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6351 .2 



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Boston Public Library 

City Document. — No. 2. 



FOR 1860. 

R XB UR Y : 



itj of llo^bttru. 

In Board of Aldermen, January 14, 1861. 

Laid upon the table, and five hundred copies ordered to be printed 
for the use of the City Council. 

JOSEPH W. TUCKER, City Clerk. 


To the Mayor and Aldei^men 

of the City of Roxhury : 

Gentlemen, — I herewith submit the following in rela- 
tion to the Police Department, and its labors, during the 
year 1860, viz. : 

There have been 1486 arrests in all. 62 of these were 

for oflFences committed without the city, leaving 1424 

arrests in the city alone j being an increase over the pre- 
vious year of 306. 

The 1486 arrests were disposed of as follows, viz: 

Discharged without complaint, .... 755 

Fined and paid, ...... 214 

Sentenced to the House of Correction, . . . 155 

Committed for non-payment of line, . . . . 89 

Discharged by Court, ...... 86 

Put on probation, ...... 39 

Fined and put under bonds, ..... 34 

Bound over to a higher court, . , . . 32 

Sentenced to the Truant School, .... 26 

Committed for want of bail, .... 16 

Appealed, ....... 12 

Sentence postponed, ...... 12 

Put under bonds to keep the peace, .... 6 

Examination postponed, ..... 4 

Placed on file, ...... 2 

Allowed to leave the State, ..... 2 

Committed to the Almshouse, .... 2 



The causes of arrest were as follows, viz 


Assault and battery, 

Disturbing the peace, . 


Common drunkenness. 

Fruit pilfering, 



Violation of the Sunday law. 

Violation of City ordinances. 

Breaking and entering, 

Malicious mischief, 

Threatening bodily harm, 

Assault on officers. 

Stubbornness, . 

Stealing a ride. 


Violation of the liquor law. 



Disturbing public schools. 

Night walking. 

Fugitives from justice. 

Common brawling, 

Setting bonfires. 

Indecent assault, 

Indecent exposure. 

Raising a false alarm of fire. 

Receiving stolen goods, 

Obstructing horse cars. 

Suspicious persons. 

Obtaining goods by false pretences, 

Contempt of Court, 

Card playing, . 



Escaped convict. 

Assault with intent to kill. 

Discharging fii'e- crackers, 

Violation of Saturday night law. 

Carried forward, 


Brought forward, 


Assault with intent to commit a rape, 

Abduction, ...... 

yhop breaking, ..... 

Assault with a dog, ..... 

Horse stealing, ..... 

Manslaughter, ..... 

Common nuisance, ..... 

Cruelty to a horse, ..... 

Fast driving, ..... 


Of the 1486 arrests, 1151 were foreign born ; and of the 
remainder, 108 were born in Roxbury. 255 were minors; 
1262 were males, and 224 were females. 

1039 persons have been provided during the past year 
with lodgings in the Lock-iip. Of these, 775 were foreign- 
ers ; 966 were males, 73 females. 

The expenses of the Police Department for the year 
1860, liave been about $16,962.19; being an increase over 
tlie year previous of $639.37. 

About $1313 have been expended for Sunday Police, 
for extra services of the Regular Police, and for Special 

I have received for services and fees $107.10; and paid 
out for services rendered in arresting and securing prison- 
ers, conveyance of prisoners, &c., $153.91. 

Owing to a change in the law in relation to fees of Offi- 
cers, and the law in relation to Drunkenness, the fees will 
fall much short of the year previous; that of Drunkenness 
alone will make a deduction of $555.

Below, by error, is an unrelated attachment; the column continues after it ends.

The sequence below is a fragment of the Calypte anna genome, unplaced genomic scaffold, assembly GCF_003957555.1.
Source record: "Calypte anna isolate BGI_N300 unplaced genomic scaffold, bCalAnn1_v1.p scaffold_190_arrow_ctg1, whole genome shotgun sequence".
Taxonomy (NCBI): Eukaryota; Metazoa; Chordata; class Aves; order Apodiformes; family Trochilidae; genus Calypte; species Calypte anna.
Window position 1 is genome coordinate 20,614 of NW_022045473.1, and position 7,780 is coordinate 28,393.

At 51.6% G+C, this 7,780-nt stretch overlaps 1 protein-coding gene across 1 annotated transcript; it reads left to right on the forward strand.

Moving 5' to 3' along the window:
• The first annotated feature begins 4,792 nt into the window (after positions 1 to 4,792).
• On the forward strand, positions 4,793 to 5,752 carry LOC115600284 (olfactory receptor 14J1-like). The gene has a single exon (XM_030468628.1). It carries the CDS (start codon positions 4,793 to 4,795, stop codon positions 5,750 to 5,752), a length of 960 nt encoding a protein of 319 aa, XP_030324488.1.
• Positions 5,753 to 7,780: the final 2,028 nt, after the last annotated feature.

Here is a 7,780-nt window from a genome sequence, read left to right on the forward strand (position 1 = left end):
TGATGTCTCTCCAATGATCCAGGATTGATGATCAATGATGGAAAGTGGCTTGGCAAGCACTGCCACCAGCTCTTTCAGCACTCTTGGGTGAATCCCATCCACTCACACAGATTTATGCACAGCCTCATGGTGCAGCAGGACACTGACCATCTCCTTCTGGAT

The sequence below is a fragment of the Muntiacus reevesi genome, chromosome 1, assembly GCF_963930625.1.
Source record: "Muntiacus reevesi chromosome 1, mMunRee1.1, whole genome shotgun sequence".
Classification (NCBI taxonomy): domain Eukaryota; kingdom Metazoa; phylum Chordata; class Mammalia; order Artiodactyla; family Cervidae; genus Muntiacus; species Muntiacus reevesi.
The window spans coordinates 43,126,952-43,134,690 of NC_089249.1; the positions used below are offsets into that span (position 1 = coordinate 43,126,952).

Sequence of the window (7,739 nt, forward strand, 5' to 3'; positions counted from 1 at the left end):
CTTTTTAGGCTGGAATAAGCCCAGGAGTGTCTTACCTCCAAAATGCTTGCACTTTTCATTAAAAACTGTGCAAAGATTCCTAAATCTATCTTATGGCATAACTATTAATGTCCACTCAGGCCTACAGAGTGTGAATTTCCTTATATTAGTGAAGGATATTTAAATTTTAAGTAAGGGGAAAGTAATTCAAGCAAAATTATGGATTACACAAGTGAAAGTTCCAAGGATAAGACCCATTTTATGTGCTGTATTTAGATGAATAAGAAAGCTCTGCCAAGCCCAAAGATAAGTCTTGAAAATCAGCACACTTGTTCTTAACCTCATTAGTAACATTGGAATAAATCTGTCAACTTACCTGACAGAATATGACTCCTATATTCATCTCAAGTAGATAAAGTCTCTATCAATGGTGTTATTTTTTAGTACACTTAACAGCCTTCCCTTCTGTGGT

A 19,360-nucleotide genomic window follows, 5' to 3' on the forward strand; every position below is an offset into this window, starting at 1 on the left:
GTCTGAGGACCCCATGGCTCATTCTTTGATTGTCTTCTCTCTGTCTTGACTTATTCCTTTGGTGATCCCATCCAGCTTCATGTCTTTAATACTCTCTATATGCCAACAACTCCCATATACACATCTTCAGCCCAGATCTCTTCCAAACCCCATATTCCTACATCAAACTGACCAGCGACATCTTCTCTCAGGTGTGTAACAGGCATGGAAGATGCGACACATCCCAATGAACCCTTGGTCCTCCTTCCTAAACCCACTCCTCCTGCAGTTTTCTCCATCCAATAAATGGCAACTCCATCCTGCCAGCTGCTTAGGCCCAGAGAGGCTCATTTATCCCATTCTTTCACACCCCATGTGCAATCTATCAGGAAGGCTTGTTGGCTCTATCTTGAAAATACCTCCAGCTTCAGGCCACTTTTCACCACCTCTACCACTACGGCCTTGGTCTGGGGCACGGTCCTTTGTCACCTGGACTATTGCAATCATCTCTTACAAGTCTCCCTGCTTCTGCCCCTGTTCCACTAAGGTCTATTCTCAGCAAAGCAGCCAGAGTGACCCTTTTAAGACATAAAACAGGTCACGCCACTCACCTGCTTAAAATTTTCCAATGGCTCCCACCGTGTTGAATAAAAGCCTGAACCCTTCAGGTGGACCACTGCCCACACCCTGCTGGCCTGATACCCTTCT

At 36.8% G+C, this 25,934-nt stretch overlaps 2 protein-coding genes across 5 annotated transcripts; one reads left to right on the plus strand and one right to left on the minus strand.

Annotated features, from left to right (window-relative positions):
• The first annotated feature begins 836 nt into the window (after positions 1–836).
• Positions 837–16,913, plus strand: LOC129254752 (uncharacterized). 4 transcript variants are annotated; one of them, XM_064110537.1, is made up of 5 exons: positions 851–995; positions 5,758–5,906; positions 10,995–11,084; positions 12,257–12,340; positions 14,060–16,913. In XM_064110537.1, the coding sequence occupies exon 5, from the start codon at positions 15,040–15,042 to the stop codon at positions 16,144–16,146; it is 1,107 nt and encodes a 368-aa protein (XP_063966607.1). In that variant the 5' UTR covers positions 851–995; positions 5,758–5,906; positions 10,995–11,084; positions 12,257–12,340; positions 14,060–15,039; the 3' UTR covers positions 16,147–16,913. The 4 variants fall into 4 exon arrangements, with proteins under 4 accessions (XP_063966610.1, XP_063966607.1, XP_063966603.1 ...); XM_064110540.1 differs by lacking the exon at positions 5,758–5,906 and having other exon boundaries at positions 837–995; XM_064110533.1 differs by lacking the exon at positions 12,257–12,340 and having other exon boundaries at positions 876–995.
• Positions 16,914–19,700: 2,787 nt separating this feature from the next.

The evils of intemperance still exist in our city, and it 
is very much to be regretted that some more^ practical 
means than the present Liquor Law may not be devised 
to meet them. 

The past year in our city has been comparatively free 
from burglaries and incendiary fires, while all around us 
they have been of frequent occurrence; upwards of 170 
fires outside of the city have been seen by the Watchmen. 

6 CITY DOCUMENT. — No. 2. 

578 cases of Truancy have been reported to the Police 
Office, by the several teachers in whose schools truancy 
exists. The number of truant cases, does not mean the 
number of truant boys ; for one boy may be a truant many 
times, and each time that he is reported by the teacher is 
recorded as a single case of truancy. But that there are 
many boys in our city, who, according to the language of 
the Statute in relation to truancy, " are growing up in 
ignorance," is a melancholy fact, which cannot escape the 
observation of those who are at all conversant of what is 
going on around us. Wisdom, justice and humanity, each 
and all, demand that our city shall avail itself of all proper 
means within its reach, to remedy this evil as far as possible. 

The burying of dogs, and other animals, comes under 
the direction of the Police; — and it gives me great pleas- 
ure to say, that the Canine Undertaker " still lives," 

though he has often had both feet in the grave of many 

a luckless dog. And to their final resting place, he has 
committed the remains of 724 dogs, 869 cats, 63 hogs, 14 
goats, and 2 skunks; making 1672 bodies in all. 

The labors of the Police during the past year have very 
much increased, without a corresponding increase of ex- 
pense. A fact which goes to show an increased efficiency 
in the Department, which was never in better working 
order than at the present time ; — the men being prompt, 
energetic, and faithful and gentlemanly in their behavior 
towards all citizens ; and, as far as I am able to judge, in 
all the qualities which constitute good Policemen, they are 
second to none. 

My thanks are due to them for their faithfulness and 
willingness in aiding me in the discharge of my own duties. 
So, also, would I thank all with whom I have been official- 
ly connected, who have given me their confidence, or ex- 
tended their courtesy. 

Respectfully submitted. 

BEN J. MERIAM, City Marshal. 
Roxhury, Jan., 1861.